“Fewer songs. More explosions.” That was the motto for the Walt Disney Animation Studios as it transitioned into the 2000s to make the action adventure film, “Atlantis: The Lost Empire.” The film follows Milo Thatch, a man who wants to live up to his grandfather’s legend, as he seeks the lost city of Atlantis. Meanwhile, a group of mercenaries who only want to find treasure, take him on his mission and then turn on him once he has led them to the treasure. It’s a great plot and the film had great potential, but it comes up a little short compared to other Disney efforts.

There are some positives to this film, and a lot of those positives are found in the voice cast. Michael J. Fox is perfect for Milo Thatch. Milo needs to sound like he knows what he’s talking about, but he wouldn’t be any good in a fight. He’s a brain with no brawn and Fox delivers his lines perfectly. In contrast, James Garner is perfect as Commander Lyle Tiberius Rourke. He needs to have a gravitas in his voice that would make you understand why people would follow him, even when his motives are questionable at best and downright evil at worst. His voice is commanding. He sounds like he knows how to lead, because he does know how to lead. If he were honorable, he would make an excellent ally. But, since he’s dishonorable, he makes a compelling villain. Jim Varney also stands out in this cast as Cookie, the chef. Varney knew he was going to die before this film was released and he decided to turn out his best animated performance for the role. This guy was great as Slinky Dog in the “Toy Story” films, but “Atlantis” is where he shines as a voice actor.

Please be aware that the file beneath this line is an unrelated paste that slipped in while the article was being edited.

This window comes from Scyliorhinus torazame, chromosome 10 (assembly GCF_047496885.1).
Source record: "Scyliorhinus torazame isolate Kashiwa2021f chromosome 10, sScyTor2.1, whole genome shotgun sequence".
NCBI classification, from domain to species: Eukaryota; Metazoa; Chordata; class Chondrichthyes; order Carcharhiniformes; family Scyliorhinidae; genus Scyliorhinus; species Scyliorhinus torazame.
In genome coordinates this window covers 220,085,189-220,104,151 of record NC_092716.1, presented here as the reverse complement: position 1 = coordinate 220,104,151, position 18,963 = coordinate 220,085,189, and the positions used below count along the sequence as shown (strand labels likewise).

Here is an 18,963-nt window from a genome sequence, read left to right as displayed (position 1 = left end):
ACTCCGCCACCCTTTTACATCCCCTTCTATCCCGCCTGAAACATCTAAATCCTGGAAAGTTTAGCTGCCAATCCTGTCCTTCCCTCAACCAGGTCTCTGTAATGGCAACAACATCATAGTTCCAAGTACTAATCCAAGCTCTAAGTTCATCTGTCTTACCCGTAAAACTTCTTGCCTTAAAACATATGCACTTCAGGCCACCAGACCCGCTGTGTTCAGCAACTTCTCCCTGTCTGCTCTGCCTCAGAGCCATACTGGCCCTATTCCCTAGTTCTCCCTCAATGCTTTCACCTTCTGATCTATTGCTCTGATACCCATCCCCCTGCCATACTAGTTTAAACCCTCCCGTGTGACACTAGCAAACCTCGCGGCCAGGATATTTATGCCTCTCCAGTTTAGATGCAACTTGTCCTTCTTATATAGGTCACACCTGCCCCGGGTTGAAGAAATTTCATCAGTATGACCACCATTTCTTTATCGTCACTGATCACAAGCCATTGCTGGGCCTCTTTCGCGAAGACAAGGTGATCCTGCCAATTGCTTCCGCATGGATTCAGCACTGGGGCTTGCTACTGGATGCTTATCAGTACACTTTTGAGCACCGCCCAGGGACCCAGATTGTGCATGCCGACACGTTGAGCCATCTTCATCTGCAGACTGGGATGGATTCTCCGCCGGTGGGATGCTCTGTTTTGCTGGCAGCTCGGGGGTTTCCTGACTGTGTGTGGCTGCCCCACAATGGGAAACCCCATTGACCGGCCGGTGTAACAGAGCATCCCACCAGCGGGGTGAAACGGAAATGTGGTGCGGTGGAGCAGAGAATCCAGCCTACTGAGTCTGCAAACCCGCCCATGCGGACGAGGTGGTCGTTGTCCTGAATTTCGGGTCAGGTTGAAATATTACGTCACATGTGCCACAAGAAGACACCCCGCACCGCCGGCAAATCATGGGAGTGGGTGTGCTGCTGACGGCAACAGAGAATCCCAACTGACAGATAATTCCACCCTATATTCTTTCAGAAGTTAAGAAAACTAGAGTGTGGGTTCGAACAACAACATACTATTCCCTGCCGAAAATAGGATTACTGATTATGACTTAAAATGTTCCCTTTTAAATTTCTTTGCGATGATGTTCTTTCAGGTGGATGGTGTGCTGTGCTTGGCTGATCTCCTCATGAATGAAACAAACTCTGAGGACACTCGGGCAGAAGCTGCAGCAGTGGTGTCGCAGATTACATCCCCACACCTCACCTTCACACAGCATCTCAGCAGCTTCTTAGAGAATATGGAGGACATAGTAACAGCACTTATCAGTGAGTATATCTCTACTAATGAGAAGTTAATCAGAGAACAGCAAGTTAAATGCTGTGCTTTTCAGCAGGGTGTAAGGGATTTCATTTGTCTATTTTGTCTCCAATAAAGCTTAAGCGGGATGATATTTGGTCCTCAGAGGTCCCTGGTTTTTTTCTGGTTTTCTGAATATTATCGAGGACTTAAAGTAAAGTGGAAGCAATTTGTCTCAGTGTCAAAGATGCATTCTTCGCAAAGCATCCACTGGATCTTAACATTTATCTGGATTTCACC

That being said, the film just falls a little flat. The explosions are cool and not every Disney film needs to be a musical like the Disney Renaissance, but 2000s Disney was a rough time. It doesn’t have the humor of “The Emperor’s New Groove” or the heart of “Lilo and Stitch.” It doesn’t have the animated progression of “Dinosaur,” “Treasure Planet,” “Chicken Little” or “Bolt.” It’s got a good plot that’s easy to follow, but with Pixar knocking everything out of the park at this point and Dreamworks also making headway in animation, the 2D style feels flat.


I like this movie, but I don’t love it. This is not a film that I’m going to say you have to see. It’s not a hidden gem, but it’s an enjoyable romp. In the Post-Renaissance Era, I like it better than “Treasure Planet” and “Home on the Range,” but not as much as “Bolt,” “The Emperor’s New Groove” or “Lilo and Stitch.” If you like explosions, check it out. But, if you’re looking for good 2000s animation, stick with Pixar.

Ranking: 2.5 stars out of 5


What did you think of “Atlantis: The Lost Empire?”








Jeremy Brown

Jeremy has been a big Disney fan since he was a kid growing up during the Disney Renaissance. One day he hopes to go to every Disney Park in the world.

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